“But about that day and hour no one knows, neither the angels of heaven, nor the Son, but only the Father.” Jesus can read the signs of the times, but he can’t tell the future and chart it all out on a flow chart. So be ready, he tells them, be awake and alert. Don’t let yourself be lulled into thinking there’s nothing to really worry about. Make sure your life is in order, make sure you’re heeding the call. And then to really press his point, he offers those lines about how “two will be in the field; one will be taken and one will be left. Two women will be grinding meal together; one will be taken and one will be left.” I realize that this is often read in a very particular way, as in the whole “Left Behind” series, but it is also notable that many biblical scholars, including N.T. Wright, understand this to suggest that the ones “taken” are actually those arrested and dragged away; that here Jesus is actually talking about persecution.

The truth is that such things did happen. The empire did finally lose all patience, and people were dragged off to be executed. In the end, the temple itself was flattened, and the once great city of Jerusalem lay desolate. “The warning,” says N.T. Wright, “was primarily directed to the situation of dire emergency in the first century, after Jesus’ death and resurrection and before his words about the Temple came true.” There’s a very concrete context for this teaching, in other words. “But,” Wright continues, “they ring through subsequent centuries, and into our own day. We too live in turbulent and dangerous times. Who knows what will happen next week, next year? It’s up to each church, and each individual Christian, to answer the question: are you ready? Are you awake?”

But ready and awake for what? Well, take Jesus at his word: for “the coming of the Son of Man.” For his return, for the final Advent, for the culmination of all of time and all of history. Because again, the core message of this season is that God is not yet finished with us and with our broken world. There is yet a final chapter.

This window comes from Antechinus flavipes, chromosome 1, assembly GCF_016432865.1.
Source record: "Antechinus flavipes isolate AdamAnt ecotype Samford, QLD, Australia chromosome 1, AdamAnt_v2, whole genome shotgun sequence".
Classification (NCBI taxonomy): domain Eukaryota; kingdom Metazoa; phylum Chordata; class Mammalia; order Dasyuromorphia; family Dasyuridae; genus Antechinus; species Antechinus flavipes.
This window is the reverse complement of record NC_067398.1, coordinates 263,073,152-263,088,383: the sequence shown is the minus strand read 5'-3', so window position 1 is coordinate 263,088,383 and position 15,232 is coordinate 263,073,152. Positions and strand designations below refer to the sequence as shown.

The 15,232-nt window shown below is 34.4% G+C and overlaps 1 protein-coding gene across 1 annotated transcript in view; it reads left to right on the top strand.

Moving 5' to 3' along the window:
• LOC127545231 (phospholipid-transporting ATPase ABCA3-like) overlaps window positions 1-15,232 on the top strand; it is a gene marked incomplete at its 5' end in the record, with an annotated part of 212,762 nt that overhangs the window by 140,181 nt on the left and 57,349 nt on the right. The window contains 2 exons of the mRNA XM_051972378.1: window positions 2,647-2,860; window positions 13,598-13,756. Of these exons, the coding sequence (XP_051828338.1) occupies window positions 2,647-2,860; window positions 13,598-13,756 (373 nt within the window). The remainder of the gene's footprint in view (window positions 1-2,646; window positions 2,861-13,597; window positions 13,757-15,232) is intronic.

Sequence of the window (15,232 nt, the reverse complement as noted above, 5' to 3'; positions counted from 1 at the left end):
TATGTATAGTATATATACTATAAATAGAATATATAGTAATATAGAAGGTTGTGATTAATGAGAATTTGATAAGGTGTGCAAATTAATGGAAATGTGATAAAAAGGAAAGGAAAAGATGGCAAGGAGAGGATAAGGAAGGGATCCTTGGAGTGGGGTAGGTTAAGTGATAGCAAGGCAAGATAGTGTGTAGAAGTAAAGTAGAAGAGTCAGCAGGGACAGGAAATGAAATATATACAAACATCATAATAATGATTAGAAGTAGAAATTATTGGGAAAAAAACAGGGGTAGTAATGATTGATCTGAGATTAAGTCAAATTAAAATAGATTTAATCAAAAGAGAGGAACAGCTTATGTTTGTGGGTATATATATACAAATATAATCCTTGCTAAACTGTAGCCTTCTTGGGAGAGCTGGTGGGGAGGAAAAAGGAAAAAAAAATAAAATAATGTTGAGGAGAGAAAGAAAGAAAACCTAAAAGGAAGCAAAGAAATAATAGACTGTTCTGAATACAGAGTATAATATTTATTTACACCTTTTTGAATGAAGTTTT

Jesus’ teaching here sounds so fierce and dire, doesn’t it? You shift into this Advent 1 space, and maybe begin to wonder what there is to hope for… which is why we also read from the prophet Isaiah. Isaiah too was speaking into a setting of dire emergency and deep crisis, and I believe he would have been completely onside with Jesus’ call for wakefulness and readiness. Yet what he could begin to see—what he could begin to sing to a besieged people—was remarkable.

In days to come

  the mountain of the Lord’s house

shall be established as the highest of the mountains,

  and shall be raised above the hills;

all the nations shall stream to it.


All the nations—it is wildly generous vision, that says that God’s choosing of Israel did not equate to God’s judging or rejecting others. And then further into the passage come those words we all need to hear; maybe now more than ever before.

God shall judge between the nations,

  and shall arbitrate for many peoples;

they shall beat their swords into ploughshares,

  and their spears into pruning-hooks;

nation shall not lift up sword against nation,

  neither shall they learn war any more.

O house of Jacob,

  come, let us walk

  in the light of the Lord!

Swords into ploughshares, spears into pruning-hooks; is it even possible to hold such dreams in a world where we know too much about nuclear weapons, fighter jets, military drones, and concealed handguns?

To which the prophet would say, yes it is possible; maybe necessary if you’re going to keep your sanity. You must walk now in the light of the Lord; especially now. To which Jesus might add, “so wake up, be alert, know the cost of following such a vision, and trust that indeed God is not yet finished speaking into this world, into these lives of ours.

That is where this season of Advent begins.